The rain was blinding and the temperature was in the 40s on Saturday, but Byron was still sweating.
Last year, the ride was “magical,” Byron said — several hundred riders, great vibe, bikes of all shapes and sizes. This year, as the driving rain showed no signs of stopping, he worried about turnout — and was surprised when several dozen cyclists, mainly from Social Cycling Austin, turned out at 4 p.m. on Saturday to run this year’s ride with him.
“In Seattle,” Byron said, “we ride in the rain all the time. But I wasn’t sure if anybody would show up today.”
We had to remind him: In Texas, the weather can turn on a dime. Cyclists around here, particularly the rain-or-shine members of SCA, will usually show up even in the pouring rain because chances are it’ll let up in a few minutes. And they’ll usually ride even if it doesn’t.
Sure enough, about 15 minutes before the eight-mile ride took off from the Google Map house on the appropriately named Rainey Street, the rain stopped and the air warmed slightly, leaving us with a cool, brisk, and mostly dry ride through Austin’s east side.
It was the third year in a row that SCA ran the rides, coming up with the route and organizing volunteers.
As a committed member of SCA and do-or-die attendee at the Thursday Night Social Rides, I was proud to help host Byron and the other visiting cyclists. It was like being an Austin cycling ambassador.
The second ride happens today, Sunday, at Club DeVille on Red River. A marching band will show up to join us at 4:30 p.m., and the ride starts at 6 p.m. Click this link for more details.
The no-drop ride is free, with no badge or wristband required. Just show up on a bike, and be ready to have some fun. The ride ends with a free keg at the Frontier Bar on the east side.
Here are some group-riding tips if you’re rusty, or if you’ve never been on a big group ride before.
Two years after launching a bike maps program with Bike Hugger, Google Maps invited Byron to headquarter this year out of their party house at Bar 96 on Rainey Street.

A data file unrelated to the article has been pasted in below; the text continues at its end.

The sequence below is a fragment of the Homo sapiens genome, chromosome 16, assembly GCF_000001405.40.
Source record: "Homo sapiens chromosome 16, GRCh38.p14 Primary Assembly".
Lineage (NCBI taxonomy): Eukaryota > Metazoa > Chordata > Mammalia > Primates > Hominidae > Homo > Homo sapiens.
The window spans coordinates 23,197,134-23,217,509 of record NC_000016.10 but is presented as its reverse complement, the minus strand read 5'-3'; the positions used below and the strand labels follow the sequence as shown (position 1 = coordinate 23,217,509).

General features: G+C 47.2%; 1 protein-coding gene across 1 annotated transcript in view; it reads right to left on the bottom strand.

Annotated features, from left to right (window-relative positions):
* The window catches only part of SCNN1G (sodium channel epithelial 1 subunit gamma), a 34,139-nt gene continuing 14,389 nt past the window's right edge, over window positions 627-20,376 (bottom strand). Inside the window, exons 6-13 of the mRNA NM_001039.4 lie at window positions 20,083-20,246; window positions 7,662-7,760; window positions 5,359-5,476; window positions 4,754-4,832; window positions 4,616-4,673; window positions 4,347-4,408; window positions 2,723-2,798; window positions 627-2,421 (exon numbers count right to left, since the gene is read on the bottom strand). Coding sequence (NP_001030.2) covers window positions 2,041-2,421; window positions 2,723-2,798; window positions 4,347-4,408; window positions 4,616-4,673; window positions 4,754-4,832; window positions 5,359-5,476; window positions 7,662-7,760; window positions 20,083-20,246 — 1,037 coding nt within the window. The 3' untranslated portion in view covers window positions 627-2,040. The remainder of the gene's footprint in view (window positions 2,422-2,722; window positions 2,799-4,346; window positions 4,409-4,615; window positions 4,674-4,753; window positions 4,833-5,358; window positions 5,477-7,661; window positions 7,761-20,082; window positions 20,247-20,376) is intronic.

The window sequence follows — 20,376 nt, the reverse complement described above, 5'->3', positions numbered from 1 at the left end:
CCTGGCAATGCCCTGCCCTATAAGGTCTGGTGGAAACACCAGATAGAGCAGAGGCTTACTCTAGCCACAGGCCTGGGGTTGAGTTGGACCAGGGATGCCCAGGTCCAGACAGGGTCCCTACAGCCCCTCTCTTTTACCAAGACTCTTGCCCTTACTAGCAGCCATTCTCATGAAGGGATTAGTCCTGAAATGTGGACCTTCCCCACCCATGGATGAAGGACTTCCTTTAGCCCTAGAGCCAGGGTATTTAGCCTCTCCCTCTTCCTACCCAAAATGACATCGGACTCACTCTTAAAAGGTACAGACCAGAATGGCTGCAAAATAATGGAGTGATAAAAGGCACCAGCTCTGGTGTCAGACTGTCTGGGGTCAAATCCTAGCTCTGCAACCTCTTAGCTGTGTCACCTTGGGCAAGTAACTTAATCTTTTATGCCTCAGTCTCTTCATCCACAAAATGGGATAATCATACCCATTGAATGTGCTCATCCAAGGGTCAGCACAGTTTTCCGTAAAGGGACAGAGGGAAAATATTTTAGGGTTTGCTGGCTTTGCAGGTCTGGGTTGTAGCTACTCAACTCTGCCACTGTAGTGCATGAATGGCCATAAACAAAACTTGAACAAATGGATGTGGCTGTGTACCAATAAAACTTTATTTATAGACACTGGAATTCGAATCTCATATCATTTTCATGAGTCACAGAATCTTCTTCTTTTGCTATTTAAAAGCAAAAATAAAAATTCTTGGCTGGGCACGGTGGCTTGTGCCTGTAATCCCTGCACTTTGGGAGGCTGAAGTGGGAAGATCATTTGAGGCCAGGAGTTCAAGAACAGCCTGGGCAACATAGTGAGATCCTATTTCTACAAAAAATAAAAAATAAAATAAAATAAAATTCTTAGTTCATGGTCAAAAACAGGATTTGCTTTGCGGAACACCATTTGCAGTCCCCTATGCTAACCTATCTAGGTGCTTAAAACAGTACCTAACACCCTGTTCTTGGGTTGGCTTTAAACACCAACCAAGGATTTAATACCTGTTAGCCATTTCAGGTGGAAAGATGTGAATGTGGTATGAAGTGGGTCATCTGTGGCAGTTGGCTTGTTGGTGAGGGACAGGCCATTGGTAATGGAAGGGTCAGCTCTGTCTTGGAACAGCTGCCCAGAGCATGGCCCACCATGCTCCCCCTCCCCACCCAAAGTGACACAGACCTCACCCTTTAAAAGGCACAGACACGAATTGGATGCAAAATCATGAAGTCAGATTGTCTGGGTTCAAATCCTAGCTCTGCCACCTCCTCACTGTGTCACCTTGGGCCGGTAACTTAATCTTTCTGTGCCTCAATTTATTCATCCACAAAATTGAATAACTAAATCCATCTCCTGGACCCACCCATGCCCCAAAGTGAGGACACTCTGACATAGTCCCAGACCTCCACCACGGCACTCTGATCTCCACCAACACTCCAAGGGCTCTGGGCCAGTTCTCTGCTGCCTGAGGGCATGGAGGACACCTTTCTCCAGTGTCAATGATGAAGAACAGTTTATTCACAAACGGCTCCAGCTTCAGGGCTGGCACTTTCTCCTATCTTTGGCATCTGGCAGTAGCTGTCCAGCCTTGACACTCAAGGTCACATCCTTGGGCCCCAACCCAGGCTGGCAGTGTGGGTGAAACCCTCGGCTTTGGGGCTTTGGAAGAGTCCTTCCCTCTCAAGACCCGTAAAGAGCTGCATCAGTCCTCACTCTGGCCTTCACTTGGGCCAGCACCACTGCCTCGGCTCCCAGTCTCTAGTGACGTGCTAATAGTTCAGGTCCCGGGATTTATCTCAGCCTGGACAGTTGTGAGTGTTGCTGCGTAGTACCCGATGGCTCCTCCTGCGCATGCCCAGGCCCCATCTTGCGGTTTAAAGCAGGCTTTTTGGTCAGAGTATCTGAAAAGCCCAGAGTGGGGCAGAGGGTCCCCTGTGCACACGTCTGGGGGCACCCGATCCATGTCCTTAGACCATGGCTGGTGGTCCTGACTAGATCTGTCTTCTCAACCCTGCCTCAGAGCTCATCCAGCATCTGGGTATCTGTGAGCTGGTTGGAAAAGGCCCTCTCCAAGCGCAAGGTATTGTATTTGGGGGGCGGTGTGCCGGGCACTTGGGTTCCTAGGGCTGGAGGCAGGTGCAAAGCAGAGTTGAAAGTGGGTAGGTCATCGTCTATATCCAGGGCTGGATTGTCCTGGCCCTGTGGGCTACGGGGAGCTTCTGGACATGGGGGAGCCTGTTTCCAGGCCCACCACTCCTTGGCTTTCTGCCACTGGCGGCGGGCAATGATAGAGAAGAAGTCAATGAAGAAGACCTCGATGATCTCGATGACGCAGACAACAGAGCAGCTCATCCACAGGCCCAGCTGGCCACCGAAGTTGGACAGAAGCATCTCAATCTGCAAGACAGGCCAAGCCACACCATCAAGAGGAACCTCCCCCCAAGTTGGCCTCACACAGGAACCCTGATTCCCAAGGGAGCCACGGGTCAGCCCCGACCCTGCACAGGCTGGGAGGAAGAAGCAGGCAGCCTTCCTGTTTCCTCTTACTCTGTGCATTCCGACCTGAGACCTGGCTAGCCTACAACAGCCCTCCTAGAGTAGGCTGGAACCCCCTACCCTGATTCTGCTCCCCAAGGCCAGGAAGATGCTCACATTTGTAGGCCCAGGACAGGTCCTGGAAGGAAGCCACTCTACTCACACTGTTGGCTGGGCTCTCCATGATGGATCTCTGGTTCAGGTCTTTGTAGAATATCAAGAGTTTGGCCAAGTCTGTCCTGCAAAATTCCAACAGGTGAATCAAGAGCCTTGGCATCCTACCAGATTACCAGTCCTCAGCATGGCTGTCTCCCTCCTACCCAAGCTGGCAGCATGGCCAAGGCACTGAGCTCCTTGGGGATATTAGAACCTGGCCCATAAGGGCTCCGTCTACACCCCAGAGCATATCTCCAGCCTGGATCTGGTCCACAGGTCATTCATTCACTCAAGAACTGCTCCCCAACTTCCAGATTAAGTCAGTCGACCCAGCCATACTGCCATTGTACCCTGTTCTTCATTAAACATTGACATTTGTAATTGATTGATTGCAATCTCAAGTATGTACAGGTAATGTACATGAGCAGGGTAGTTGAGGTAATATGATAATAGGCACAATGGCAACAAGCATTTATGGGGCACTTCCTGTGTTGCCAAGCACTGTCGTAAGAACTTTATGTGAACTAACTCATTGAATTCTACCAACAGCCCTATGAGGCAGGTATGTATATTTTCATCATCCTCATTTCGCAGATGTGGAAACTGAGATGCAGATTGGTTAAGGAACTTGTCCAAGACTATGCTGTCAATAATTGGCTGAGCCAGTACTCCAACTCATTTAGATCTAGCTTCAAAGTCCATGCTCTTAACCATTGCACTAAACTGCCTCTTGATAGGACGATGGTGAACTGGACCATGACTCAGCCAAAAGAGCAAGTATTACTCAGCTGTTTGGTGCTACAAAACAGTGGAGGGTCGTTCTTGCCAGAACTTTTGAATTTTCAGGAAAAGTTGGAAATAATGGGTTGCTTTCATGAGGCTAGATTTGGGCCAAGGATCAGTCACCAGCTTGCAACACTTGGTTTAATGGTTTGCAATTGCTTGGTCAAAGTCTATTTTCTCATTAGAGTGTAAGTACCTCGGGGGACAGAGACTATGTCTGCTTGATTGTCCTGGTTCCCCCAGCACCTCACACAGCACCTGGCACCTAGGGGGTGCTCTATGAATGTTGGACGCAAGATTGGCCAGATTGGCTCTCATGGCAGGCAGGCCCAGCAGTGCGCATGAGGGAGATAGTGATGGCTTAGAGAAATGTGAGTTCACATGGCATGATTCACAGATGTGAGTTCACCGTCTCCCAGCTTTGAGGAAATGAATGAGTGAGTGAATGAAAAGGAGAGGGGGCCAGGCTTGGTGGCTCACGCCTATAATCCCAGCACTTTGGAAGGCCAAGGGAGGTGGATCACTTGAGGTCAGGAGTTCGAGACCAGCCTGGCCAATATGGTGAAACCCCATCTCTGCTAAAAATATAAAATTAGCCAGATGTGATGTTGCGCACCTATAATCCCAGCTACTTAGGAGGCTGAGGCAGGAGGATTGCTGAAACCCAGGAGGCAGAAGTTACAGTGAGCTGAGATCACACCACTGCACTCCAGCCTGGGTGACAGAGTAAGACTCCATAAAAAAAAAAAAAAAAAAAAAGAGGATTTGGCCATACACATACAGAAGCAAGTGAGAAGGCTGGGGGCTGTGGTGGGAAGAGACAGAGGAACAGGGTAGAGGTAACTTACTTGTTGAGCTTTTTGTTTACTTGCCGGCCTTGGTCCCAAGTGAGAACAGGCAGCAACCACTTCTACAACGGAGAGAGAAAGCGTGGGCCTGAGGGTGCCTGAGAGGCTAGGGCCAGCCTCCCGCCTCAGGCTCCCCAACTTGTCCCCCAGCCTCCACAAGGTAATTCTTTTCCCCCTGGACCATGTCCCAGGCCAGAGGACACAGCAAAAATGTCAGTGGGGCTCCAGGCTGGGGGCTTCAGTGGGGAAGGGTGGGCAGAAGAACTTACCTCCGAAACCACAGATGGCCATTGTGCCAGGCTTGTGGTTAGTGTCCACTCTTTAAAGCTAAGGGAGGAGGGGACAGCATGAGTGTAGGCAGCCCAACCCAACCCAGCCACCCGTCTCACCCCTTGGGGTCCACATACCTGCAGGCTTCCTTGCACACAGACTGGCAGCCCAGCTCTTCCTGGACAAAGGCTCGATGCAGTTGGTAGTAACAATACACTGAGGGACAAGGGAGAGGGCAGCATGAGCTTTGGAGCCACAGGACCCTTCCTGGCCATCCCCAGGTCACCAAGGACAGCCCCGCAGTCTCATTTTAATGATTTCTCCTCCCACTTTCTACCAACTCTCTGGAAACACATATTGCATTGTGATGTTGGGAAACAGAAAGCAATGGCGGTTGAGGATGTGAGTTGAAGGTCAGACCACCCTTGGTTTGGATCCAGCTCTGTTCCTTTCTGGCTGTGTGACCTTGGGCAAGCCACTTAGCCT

Also for out-of-town cyclists, SXSW and Tern are hosting a bike-share program for badgeholders. They’re first-come, first-serve and available through Tuesday. Here’s more info on that awesome program.
The ride on Saturday was supposed last about 12 miles, but for whatever reason, the group voted — overwhelmingly — to cut it short and get back to the Google Map house for some free beer and a crawfish boil.
That’s the SCA I know and love.
About the only bummer of the afternoon was the fact that one of our riders’ bikes was stolen right in front of the Google Map house after the ride was over.
Byron has been coming to SXSW for a decade, attending the interactive sessions as either a blogger or a designer and developer. Obviously an avid cyclist, Byron found kinship with Austin and SXSW in both its tech sector and its cycling community.
“Austin’s a bike town,” he says simply. “The bike is a constant in the design and development community. In the web community, the bike is a connector - across professions, across skill sets, across demographics. I come here and ride with people that I care about and want to ride with. It’s awesome.”
Nigel Gregory, a friend of mine and one of the ride leaders for Social Cycling Austin, said these rides are cool because they encourage a traffic-free SXSW.
“It’s almost mandatory that everyone comes to SXSW on their bikes, especially with the traffic and everything,” he said, only half joking.
Then, he said something so profound it was like Deepak had joined us on the ride.
“We need,” he remarked, “more bikes.”